Amy: I Won’t Let Cerebral Palsy Interfere with My Life’s Purpose
Throughout my life, I have relied on a large network of organizations and individual caregivers to take care of my basic needs. Twenty-one years ago, I was born 11 weeks premature and with Cerebral Palsy. As a result, I have been confined to a wheelchair most of my life. One of the greatest achievements in my life occurred when I walked across the stage to receive my high school diploma.
After I graduated, no one was really sure how to transition me. It was hard to find caregivers who would help me. Who was going to feed me, dress me, and get me where I was going? It was unnerving and terribly difficult.
No one in Loudoun should be limited by a physical disability.
But, over time, I gathered a network of caregivers who really care for me.
I started college, but I was called instead to go into community service. So, I left my studies behind and joined a performance-based advocacy group that teaches empathy through a collection of monologues and songs. We demonstrated that people with special needs are beautiful, and we have a tremendous passion for helping others express themselves. By sharing my own story, I can create a more inclusive and caring world.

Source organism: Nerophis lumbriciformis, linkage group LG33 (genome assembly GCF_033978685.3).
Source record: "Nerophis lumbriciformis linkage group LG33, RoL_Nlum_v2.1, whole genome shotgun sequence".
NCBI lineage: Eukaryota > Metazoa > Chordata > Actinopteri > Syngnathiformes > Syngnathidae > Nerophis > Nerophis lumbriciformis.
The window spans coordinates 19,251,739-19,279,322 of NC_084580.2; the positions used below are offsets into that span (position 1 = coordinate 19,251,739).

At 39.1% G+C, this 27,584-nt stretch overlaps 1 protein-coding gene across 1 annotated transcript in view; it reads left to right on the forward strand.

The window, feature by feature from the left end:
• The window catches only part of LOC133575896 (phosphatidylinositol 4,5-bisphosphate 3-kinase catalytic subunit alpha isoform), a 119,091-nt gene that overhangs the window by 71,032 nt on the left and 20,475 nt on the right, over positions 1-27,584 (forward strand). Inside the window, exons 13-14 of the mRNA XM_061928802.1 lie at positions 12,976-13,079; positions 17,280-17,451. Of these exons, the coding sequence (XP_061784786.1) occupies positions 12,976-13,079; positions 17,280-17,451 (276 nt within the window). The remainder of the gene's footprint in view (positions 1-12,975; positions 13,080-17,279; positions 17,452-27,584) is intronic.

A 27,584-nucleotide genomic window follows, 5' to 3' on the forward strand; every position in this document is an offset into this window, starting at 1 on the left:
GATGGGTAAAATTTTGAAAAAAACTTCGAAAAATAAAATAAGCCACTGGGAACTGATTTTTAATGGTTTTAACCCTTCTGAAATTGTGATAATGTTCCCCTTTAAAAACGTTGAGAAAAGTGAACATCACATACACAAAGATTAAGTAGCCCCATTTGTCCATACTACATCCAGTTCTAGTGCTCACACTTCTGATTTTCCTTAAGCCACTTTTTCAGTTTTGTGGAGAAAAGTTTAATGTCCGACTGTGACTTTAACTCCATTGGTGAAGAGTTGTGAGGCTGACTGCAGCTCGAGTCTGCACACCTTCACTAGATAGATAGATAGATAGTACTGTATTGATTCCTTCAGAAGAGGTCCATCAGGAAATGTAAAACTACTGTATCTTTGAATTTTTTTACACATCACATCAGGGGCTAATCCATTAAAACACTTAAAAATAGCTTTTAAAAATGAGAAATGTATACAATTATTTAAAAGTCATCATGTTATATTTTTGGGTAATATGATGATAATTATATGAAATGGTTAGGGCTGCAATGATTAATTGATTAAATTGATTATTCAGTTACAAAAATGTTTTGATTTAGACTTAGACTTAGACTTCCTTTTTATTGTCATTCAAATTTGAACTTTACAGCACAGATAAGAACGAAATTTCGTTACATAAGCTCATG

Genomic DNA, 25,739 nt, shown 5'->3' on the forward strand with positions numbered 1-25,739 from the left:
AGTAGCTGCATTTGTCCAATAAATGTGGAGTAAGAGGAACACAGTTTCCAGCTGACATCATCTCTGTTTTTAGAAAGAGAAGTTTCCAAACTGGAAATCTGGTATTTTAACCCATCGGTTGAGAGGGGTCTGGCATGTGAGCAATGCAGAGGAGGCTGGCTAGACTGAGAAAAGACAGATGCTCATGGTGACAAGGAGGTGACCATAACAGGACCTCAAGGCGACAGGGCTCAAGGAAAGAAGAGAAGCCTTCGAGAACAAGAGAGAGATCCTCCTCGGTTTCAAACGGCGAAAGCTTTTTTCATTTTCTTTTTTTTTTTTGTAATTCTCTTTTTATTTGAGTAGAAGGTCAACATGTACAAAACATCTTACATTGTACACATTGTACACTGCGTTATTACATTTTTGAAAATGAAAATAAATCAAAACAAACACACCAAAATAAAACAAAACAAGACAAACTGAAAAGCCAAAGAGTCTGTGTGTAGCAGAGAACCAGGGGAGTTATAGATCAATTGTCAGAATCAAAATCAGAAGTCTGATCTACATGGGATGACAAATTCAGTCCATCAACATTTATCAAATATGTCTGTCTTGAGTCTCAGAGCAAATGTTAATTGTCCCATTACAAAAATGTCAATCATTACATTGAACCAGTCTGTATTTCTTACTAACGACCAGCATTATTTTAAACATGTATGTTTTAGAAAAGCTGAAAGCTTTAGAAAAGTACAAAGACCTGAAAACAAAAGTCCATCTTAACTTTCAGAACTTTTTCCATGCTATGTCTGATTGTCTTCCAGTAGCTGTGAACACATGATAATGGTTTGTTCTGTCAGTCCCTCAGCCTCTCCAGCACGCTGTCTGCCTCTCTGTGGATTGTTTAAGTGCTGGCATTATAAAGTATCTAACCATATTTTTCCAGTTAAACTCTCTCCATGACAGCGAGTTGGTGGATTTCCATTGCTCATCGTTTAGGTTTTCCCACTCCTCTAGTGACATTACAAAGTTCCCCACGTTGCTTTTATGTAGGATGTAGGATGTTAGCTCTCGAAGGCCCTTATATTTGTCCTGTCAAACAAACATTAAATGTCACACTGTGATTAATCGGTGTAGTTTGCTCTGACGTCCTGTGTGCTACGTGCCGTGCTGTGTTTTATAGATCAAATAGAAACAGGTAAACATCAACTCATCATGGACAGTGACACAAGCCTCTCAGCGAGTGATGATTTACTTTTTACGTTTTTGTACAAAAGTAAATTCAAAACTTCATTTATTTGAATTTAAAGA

The cast is a loving and supportive family. So when my cast sister passed away from cancer, it changed my life. I realized just how precious life is. It was a humbling experience to watch a friend who had always been so strong struggle for air. In her honor, I celebrate Caregiver Appreciation Day every year on February 11, her birthday.
Last year, I launched a website to build an awareness of the value of generosity. I want to teach people how they can help those in need. If I share my past—tips about what I needed and how others can help—I can help others like myself.
The question I ask myself every single day is, “What am I feeling is needed most in this world and how can I, as one person, help to End the Need?” I hope you ask yourself the same question.